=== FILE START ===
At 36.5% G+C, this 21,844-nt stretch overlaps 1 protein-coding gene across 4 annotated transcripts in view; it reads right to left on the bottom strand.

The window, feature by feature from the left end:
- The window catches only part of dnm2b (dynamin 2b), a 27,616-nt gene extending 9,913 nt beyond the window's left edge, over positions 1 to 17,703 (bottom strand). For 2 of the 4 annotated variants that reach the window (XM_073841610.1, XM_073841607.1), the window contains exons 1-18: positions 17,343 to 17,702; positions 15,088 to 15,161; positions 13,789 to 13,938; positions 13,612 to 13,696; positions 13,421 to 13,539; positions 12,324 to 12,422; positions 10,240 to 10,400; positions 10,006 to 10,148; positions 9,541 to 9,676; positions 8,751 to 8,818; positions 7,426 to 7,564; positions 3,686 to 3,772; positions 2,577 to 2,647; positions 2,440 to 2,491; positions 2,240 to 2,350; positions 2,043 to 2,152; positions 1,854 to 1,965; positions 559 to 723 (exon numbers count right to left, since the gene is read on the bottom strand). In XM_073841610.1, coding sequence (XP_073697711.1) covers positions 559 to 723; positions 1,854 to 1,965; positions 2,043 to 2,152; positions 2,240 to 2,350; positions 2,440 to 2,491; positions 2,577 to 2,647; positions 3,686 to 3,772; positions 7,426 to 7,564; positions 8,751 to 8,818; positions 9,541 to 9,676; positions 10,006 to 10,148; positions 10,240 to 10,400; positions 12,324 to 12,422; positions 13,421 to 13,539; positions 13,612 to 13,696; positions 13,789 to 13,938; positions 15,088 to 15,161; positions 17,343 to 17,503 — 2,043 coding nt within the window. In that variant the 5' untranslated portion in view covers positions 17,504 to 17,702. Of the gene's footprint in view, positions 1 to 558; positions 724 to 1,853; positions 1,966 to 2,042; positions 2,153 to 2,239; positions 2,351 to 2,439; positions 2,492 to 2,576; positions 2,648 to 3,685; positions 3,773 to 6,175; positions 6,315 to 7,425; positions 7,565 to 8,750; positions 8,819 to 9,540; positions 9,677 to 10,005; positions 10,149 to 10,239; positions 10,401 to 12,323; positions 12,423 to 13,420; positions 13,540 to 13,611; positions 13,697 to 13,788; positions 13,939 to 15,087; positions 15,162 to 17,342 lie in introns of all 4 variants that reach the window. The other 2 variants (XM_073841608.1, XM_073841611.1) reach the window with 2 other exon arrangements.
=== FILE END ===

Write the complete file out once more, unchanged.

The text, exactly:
At 36.5% G+C, this 21,844-nt stretch overlaps 1 protein-coding gene across 4 annotated transcripts in view; it reads right to left on the bottom strand.

The window, feature by feature from the left end:
- The window catches only part of dnm2b (dynamin 2b), a 27,616-nt gene extending 9,913 nt beyond the window's left edge, over positions 1 to 17,703 (bottom strand). For 2 of the 4 annotated variants that reach the window (XM_073841610.1, XM_073841607.1), the window contains exons 1-18: positions 17,343 to 17,702; positions 15,088 to 15,161; positions 13,789 to 13,938; positions 13,612 to 13,696; positions 13,421 to 13,539; positions 12,324 to 12,422; positions 10,240 to 10,400; positions 10,006 to 10,148; positions 9,541 to 9,676; positions 8,751 to 8,818; positions 7,426 to 7,564; positions 3,686 to 3,772; positions 2,577 to 2,647; positions 2,440 to 2,491; positions 2,240 to 2,350; positions 2,043 to 2,152; positions 1,854 to 1,965; positions 559 to 723 (exon numbers count right to left, since the gene is read on the bottom strand). In XM_073841610.1, coding sequence (XP_073697711.1) covers positions 559 to 723; positions 1,854 to 1,965; positions 2,043 to 2,152; positions 2,240 to 2,350; positions 2,440 to 2,491; positions 2,577 to 2,647; positions 3,686 to 3,772; positions 7,426 to 7,564; positions 8,751 to 8,818; positions 9,541 to 9,676; positions 10,006 to 10,148; positions 10,240 to 10,400; positions 12,324 to 12,422; positions 13,421 to 13,539; positions 13,612 to 13,696; positions 13,789 to 13,938; positions 15,088 to 15,161; positions 17,343 to 17,503 — 2,043 coding nt within the window. In that variant the 5' untranslated portion in view covers positions 17,504 to 17,702. Of the gene's footprint in view, positions 1 to 558; positions 724 to 1,853; positions 1,966 to 2,042; positions 2,153 to 2,239; positions 2,351 to 2,439; positions 2,492 to 2,576; positions 2,648 to 3,685; positions 3,773 to 6,175; positions 6,315 to 7,425; positions 7,565 to 8,750; positions 8,819 to 9,540; positions 9,677 to 10,005; positions 10,149 to 10,239; positions 10,401 to 12,323; positions 12,423 to 13,420; positions 13,540 to 13,611; positions 13,697 to 13,788; positions 13,939 to 15,087; positions 15,162 to 17,342 lie in introns of all 4 variants that reach the window. The other 2 variants (XM_073841608.1, XM_073841611.1) reach the window with 2 other exon arrangements.